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Yi Zhang, Ph.D.
Functional Characterization of the Histone Demethylases
Histone methylation has attracted much attention due to its role in multiple biological processes including transcriptional regulation, epigenetic inheritance, and cancer. Recent studies indicate that, like other histone modifications, methylation can be actively reversed through demethylation. Histone demethylases identified so far include LSD1 and the JmjC domain-containing proteins. Given that changes in epigenetic modifications are usually associated with changes in transcription state or cell identities, histone demethylase activities must be tightly regulated. Modulation of histone demethylase activity can be achieved by the enzymes’ association with functional partners or through covalent modifications, particularly phosphorylation. Interestingly, our preliminary data suggest that many of the JmjC domain-containing histone demethylases are subject to phosphorylation. In this study, we plan to extend our observation to understand how phosphorylation of histone demethylases regulate their enzymatic activities. Toward this end, I propose to use an integrative approach to achieve the following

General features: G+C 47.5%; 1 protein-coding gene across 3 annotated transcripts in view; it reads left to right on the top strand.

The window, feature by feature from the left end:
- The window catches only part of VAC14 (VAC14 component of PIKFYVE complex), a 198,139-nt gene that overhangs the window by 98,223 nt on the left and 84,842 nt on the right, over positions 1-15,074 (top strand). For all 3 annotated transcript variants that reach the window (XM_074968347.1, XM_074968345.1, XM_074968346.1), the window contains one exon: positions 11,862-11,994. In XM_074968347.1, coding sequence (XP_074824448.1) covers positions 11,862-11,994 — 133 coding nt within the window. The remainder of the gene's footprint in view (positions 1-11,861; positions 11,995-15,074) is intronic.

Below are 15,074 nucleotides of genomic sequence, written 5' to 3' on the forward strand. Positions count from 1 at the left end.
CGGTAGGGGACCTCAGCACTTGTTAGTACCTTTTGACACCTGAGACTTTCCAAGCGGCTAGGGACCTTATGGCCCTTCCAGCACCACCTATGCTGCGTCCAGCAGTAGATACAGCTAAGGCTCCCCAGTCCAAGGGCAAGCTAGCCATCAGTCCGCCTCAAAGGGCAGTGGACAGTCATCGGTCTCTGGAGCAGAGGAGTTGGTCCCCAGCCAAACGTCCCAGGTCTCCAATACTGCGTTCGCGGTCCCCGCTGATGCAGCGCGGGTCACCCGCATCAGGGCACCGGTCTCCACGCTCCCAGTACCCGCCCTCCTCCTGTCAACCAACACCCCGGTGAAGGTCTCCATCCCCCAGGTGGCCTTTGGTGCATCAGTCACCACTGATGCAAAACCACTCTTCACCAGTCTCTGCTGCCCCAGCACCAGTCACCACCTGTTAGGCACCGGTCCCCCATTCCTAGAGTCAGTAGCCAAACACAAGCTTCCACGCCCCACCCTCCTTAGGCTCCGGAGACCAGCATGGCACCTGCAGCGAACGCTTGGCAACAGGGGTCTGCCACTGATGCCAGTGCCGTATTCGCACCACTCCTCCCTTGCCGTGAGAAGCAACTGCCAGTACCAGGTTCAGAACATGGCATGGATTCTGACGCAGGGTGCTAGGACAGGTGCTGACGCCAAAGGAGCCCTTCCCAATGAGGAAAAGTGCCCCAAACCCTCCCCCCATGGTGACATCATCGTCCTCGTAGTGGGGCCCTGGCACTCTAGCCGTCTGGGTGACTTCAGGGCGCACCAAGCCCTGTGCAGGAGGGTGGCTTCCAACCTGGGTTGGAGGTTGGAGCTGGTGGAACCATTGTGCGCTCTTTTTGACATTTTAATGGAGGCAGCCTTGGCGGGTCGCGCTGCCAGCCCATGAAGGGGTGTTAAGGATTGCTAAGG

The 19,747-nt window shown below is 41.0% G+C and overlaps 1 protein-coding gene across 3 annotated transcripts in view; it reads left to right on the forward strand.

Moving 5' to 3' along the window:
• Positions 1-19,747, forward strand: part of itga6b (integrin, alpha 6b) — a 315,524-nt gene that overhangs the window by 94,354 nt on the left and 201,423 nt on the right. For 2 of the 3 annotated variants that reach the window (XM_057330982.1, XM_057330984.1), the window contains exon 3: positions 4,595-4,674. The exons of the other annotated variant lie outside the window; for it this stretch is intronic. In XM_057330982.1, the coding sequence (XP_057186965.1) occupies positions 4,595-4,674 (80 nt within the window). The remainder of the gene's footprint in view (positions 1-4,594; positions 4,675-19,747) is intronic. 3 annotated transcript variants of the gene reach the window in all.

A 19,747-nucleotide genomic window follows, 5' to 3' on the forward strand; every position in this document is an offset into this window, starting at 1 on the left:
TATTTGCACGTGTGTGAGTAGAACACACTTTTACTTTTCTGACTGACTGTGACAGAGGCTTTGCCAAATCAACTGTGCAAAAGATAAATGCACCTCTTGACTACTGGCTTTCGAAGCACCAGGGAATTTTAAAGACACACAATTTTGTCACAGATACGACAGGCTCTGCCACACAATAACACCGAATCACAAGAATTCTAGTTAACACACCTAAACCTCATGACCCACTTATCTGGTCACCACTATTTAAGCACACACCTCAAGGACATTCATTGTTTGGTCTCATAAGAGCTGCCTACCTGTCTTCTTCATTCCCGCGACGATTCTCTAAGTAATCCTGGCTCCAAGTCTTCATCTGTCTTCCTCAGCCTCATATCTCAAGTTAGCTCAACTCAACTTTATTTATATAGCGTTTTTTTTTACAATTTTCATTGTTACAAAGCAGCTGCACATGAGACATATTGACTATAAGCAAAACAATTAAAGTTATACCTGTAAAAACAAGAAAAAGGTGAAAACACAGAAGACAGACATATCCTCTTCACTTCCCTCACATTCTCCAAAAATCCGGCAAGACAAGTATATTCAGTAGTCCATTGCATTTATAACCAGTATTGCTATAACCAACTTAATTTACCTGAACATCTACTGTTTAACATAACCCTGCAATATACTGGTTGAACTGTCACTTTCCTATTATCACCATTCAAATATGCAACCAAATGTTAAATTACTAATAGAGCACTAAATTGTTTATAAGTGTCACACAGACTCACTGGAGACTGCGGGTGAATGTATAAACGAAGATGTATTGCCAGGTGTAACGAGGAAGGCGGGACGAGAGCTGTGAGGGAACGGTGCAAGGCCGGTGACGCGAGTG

- Identification of the JmjC histone demethylases whose enzymatic activities are regulated by phosphorylation. This will be accomplished by in vivo labeling to determine which of the known histone demethylases are subject to phosphorylation. Then the role of phosphorylation on modulating the enzymatic activities will be tested by comparing the demethylase activity with or without the treatment with phosphatase.
- Identification of the phosphorylation site(s) as well as the responsible kinase(s). Mapping of the phosporylation site(s) can be achieved using a variety of approaches that include deletion, mutation followed by in vivo labeling, as well as mass spectrometry. After mapping of the phosphorylation site(s), the responsible kinase can be identified by either a consensus-based candidate approach or activity-based biochemical purification.
The proposed studies are expected to: 1) identify the histone demethylases whose activities are regulated by phosphorylation; 2) identify the responsible kinase and the phosphorylation site(s). This will set the stage for understanding how dynamic changes in histone methylation contributes to gene expression and cell fate determination.